What You Need to Complete Your Financial Aid Applications
Need to submit financial aid applications this year? Don't feel intimidated. Though you'll need to answer several questions about your finances, the forms provide clear guidance on where to find those numbers, and you'll be able to get yourself through the process fairly quickly. You will, however, have to be prepared with some documents. We've listed the forms and information that you'll need below. The FAFSA and the CSS Profile, your main applications for financial aid, become available on October 1st, so make sure you're ready by around that time to start the process.
Every student interested in financial aid will need to submit the FAFSA, which can be completed at fafsa.gov. Here's what you'll need to fill out the form:
- An FSA ID (basically a username and password) for the student and one parent. You can get one at studentaid.gov/fsaid.
- The student's driver's license (if there is one)
- A list of colleges where the student is applying
- The following documents for the student (if they exist) and the parent(s). You'll need information for both parents if the parents are married or live together; you'll only need it for one parent (the parent the student lives with the most) for divorced or separated parents.
- Social Security number
- W-2 form(s)
- untaxed income records
- Current bank statements
- Current business and investment records (not including your retirement)
- Current real estate records (not including your primary home)
- The FAFSA will also ask about student and parent income, and reference your federal income tax returns. However, the form uses something called the IRS Data Retrieval Tool, which allows you to pull your tax data into the FAFSA. That means you won't need to reference your tax returns to answer any questions. Most families are eligible to use the IRS Data Retrieval Tool, but we recommend you having your federal tax returns on hand just in case you can't.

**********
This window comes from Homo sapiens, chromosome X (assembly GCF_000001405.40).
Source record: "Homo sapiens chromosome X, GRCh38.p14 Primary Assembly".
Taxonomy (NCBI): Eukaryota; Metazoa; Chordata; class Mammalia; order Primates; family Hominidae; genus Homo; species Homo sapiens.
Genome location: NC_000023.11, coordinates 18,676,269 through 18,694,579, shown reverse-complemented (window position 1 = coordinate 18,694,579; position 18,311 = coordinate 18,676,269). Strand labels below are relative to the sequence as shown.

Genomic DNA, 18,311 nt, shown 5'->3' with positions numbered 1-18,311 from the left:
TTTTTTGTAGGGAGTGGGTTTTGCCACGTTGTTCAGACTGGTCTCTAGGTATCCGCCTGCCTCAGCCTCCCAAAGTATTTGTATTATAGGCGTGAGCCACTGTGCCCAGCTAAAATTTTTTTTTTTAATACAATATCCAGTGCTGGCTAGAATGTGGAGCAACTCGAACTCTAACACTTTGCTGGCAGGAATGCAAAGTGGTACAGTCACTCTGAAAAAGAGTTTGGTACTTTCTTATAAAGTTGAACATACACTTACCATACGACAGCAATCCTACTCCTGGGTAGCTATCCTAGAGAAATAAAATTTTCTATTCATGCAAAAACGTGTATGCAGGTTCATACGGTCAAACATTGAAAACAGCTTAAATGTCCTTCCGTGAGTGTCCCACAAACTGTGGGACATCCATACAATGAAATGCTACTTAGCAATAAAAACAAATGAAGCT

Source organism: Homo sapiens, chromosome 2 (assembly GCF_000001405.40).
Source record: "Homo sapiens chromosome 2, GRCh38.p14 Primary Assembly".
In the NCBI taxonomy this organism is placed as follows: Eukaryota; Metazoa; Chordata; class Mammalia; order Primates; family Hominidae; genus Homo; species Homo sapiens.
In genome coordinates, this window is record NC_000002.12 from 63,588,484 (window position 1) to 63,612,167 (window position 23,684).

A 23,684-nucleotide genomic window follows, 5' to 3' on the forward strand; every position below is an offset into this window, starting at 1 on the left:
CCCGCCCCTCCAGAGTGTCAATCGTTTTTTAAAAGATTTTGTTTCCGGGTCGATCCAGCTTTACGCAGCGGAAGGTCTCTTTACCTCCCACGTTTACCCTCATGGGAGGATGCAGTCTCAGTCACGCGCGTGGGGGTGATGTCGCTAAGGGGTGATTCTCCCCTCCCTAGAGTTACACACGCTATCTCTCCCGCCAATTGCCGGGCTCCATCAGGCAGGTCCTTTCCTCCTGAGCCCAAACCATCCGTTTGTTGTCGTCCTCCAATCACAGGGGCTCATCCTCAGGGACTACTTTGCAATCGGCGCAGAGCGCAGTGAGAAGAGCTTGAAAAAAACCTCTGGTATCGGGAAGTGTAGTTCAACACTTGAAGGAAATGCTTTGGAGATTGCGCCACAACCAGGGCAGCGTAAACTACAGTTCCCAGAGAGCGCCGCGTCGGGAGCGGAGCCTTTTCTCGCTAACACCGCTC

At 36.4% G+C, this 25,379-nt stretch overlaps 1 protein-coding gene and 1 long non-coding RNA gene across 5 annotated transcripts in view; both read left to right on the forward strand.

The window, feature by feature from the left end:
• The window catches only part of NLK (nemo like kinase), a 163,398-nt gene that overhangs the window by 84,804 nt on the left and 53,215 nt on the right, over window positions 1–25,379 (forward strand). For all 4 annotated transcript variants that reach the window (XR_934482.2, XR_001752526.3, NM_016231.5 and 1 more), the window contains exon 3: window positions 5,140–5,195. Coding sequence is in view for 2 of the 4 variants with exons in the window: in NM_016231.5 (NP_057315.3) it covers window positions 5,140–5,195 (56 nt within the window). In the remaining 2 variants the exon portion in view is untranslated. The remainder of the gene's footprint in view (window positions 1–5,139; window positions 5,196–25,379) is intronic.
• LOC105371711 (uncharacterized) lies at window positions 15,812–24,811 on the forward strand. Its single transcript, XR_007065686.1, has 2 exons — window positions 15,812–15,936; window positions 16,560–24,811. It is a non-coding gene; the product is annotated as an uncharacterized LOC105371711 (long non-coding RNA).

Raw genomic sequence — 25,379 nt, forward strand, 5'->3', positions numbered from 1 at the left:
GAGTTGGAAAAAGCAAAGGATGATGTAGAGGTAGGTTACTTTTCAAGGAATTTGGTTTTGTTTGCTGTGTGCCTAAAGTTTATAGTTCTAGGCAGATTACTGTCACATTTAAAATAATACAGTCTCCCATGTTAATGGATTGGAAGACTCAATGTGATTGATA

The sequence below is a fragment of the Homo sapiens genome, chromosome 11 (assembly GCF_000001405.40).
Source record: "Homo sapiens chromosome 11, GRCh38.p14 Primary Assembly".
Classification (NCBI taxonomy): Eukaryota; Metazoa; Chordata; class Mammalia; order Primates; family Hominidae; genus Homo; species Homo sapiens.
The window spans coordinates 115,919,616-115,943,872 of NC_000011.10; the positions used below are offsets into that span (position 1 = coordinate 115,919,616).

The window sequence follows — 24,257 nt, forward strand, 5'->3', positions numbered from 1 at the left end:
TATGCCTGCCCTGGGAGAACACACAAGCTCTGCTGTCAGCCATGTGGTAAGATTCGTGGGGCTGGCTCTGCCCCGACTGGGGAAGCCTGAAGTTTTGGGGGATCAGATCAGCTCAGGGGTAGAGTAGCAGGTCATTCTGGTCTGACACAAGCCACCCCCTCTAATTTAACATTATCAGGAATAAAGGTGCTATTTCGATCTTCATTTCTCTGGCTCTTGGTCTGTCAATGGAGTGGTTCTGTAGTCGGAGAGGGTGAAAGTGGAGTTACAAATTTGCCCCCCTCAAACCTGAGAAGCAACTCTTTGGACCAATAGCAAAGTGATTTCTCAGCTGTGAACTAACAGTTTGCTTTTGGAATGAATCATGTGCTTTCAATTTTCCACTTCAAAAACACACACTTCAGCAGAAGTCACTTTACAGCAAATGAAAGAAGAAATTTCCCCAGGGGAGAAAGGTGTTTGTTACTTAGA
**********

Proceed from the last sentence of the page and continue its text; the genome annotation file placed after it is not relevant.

The CSS Profile
Roughly 250 colleges, universities, and scholarship agencies use the CSS Profile, and you can find out which ones require it by checking each college's financial aid webpage. You'll need to submit the CSS Profile to these schools in addition to submitting the FAFSA. You can complete the Profile at cssprofile.org.
To complete the CSS Profile, you'll need the same documents that we listed above for the FAFSA, with the following differences:
- The CSS Profile doesn't use the FSA ID. Instead, the parent can create his or her own College Board username and password, or you can use the student's College Board username and password (which was likely set up when the student took the SAT).
- The CSS Profile does not ask for the student's driver's license.
- The CSS Profile doesn't use the IRS Data Retrieval Tool, so you'll definitely need your federal income tax returns (for the parent(s) and the student, if the student filed taxes) for several questions. Don't worry, the form will direct you to the appropriate lines and boxes to grab the numbers you need.
- You'll need to report information (purchase year, purchase price, current value, and current debt) about all of your real estate, including your primary home.
- The CSS Profile will also ask for:
- The value of your retirement accounts
- Significant paid medical expense
- The amount you paid in private K-12 school tuition
- Any current education loan payments
- Finally, the CSS Profile will ask for information about all parents. If the student's parents are divorced or separated, the parent with whom the student lives the most will complete the CSS Profile, just like the FAFSA. But many schools also require the other parent to submit his or her own CSS Profile, with all the same information. This is a major difference from the FAFSA, and something significant to note.
As you complete your financial aid applications, contact us with any questions. You can find us at firstname.lastname@example.org and (800) 449-MEFA (6332). And for a complete overview of the financial aid applications, watch our webinars, Understanding the FAFSA and the CSS Profile.
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